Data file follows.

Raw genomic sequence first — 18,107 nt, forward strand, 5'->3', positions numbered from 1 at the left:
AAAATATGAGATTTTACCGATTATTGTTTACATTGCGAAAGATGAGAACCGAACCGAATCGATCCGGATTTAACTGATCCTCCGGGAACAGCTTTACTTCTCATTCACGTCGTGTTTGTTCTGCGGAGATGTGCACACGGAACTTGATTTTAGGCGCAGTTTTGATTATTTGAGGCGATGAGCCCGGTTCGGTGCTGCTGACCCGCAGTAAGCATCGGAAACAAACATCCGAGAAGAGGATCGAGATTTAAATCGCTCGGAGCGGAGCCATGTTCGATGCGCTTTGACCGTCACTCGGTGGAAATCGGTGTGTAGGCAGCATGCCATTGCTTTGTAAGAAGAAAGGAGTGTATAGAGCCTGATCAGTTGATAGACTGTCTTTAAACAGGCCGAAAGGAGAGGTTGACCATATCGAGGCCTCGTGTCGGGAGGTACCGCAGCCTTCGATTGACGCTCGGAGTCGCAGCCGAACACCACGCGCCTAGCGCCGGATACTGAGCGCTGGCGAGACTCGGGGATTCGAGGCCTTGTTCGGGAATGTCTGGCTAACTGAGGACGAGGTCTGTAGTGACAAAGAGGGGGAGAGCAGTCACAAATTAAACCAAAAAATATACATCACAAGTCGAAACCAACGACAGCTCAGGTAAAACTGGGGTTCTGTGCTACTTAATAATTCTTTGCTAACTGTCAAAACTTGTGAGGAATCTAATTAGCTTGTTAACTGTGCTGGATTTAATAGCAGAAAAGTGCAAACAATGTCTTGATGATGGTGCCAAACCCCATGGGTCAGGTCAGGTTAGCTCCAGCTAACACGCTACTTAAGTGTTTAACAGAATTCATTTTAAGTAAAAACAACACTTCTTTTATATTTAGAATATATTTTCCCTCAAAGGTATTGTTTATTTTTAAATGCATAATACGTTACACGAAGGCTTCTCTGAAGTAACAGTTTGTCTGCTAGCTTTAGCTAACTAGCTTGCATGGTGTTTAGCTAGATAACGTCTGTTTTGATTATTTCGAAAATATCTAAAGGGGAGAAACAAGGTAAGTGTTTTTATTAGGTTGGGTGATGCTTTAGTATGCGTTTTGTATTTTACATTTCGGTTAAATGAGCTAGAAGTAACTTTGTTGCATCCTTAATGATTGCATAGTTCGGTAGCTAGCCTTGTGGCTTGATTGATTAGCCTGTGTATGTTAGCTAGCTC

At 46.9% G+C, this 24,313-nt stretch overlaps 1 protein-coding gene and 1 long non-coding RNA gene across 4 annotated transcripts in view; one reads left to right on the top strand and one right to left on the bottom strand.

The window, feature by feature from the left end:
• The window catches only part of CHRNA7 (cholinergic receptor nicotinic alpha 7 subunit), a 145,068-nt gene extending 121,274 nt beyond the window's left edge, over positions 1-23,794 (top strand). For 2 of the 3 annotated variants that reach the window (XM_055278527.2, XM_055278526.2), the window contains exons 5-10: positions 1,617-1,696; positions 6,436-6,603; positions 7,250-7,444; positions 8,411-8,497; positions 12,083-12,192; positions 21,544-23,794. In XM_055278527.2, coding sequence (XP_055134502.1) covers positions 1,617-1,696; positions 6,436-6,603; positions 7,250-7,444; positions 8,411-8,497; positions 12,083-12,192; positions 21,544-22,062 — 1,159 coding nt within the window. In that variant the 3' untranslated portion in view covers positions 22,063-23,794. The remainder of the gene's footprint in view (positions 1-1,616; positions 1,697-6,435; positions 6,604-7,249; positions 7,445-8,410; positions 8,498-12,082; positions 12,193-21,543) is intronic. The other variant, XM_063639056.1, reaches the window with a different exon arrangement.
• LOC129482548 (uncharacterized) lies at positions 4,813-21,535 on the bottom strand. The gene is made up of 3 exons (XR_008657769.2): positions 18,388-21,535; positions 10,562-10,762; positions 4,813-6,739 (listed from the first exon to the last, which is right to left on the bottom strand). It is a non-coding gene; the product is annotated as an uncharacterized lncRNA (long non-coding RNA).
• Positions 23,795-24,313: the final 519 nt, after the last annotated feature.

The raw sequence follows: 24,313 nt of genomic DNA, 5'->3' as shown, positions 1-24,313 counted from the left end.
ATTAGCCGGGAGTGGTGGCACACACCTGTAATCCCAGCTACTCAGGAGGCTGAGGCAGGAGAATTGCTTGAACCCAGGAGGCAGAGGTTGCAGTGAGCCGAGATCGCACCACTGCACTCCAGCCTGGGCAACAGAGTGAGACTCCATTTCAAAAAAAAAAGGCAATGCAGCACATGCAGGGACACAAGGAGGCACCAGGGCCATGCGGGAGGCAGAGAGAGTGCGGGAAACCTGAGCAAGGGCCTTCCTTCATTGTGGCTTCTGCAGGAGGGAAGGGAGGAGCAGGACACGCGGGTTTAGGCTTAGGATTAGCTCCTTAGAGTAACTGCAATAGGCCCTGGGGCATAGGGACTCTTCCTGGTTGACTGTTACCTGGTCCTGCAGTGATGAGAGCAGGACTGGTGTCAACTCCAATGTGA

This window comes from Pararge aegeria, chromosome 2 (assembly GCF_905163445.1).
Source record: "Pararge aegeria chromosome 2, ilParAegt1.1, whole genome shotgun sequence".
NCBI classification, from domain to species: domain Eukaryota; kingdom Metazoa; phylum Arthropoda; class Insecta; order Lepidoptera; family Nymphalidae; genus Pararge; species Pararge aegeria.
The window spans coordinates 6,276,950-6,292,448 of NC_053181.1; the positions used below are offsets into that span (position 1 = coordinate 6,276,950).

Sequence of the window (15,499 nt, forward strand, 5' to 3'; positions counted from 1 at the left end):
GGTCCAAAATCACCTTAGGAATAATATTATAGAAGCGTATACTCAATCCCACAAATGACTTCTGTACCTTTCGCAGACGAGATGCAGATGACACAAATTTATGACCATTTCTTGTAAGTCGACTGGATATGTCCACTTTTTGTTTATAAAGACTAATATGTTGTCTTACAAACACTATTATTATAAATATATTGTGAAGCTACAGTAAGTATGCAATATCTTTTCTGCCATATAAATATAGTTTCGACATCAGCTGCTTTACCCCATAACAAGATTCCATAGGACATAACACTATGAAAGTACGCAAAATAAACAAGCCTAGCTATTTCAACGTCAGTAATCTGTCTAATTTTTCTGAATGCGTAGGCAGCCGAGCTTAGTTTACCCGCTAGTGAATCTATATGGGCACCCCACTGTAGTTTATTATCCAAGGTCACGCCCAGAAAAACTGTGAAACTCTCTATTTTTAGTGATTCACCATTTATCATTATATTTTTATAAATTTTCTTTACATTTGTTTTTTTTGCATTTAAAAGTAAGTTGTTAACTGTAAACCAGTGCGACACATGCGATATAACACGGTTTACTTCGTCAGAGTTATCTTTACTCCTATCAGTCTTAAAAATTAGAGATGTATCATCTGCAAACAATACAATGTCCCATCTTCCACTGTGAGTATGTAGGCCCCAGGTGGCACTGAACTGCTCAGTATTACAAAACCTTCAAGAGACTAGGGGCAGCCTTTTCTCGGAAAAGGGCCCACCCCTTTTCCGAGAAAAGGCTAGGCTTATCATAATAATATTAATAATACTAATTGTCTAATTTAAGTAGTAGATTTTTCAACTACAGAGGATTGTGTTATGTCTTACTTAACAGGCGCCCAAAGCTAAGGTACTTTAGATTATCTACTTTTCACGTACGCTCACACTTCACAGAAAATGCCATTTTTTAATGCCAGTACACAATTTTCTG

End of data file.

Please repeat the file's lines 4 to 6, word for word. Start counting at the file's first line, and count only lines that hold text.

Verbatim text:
The window, feature by feature from the left end:
• The window catches only part of CHRNA7 (cholinergic receptor nicotinic alpha 7 subunit), a 145,068-nt gene extending 121,274 nt beyond the window's left edge, over positions 1-23,794 (top strand). For 2 of the 3 annotated variants that reach the window (XM_055278527.2, XM_055278526.2), the window contains exons 5-10: positions 1,617-1,696; positions 6,436-6,603; positions 7,250-7,444; positions 8,411-8,497; positions 12,083-12,192; positions 21,544-23,794. In XM_055278527.2, coding sequence (XP_055134502.1) covers positions 1,617-1,696; positions 6,436-6,603; positions 7,250-7,444; positions 8,411-8,497; positions 12,083-12,192; positions 21,544-22,062 — 1,159 coding nt within the window. In that variant the 3' untranslated portion in view covers positions 22,063-23,794. The remainder of the gene's footprint in view (positions 1-1,616; positions 1,697-6,435; positions 6,604-7,249; positions 7,445-8,410; positions 8,498-12,082; positions 12,193-21,543) is intronic. The other variant, XM_063639056.1, reaches the window with a different exon arrangement.
• LOC129482548 (uncharacterized) lies at positions 4,813-21,535 on the bottom strand. The gene is made up of 3 exons (XR_008657769.2): positions 18,388-21,535; positions 10,562-10,762; positions 4,813-6,739 (listed from the first exon to the last, which is right to left on the bottom strand). It is a non-coding gene; the product is annotated as an uncharacterized lncRNA (long non-coding RNA).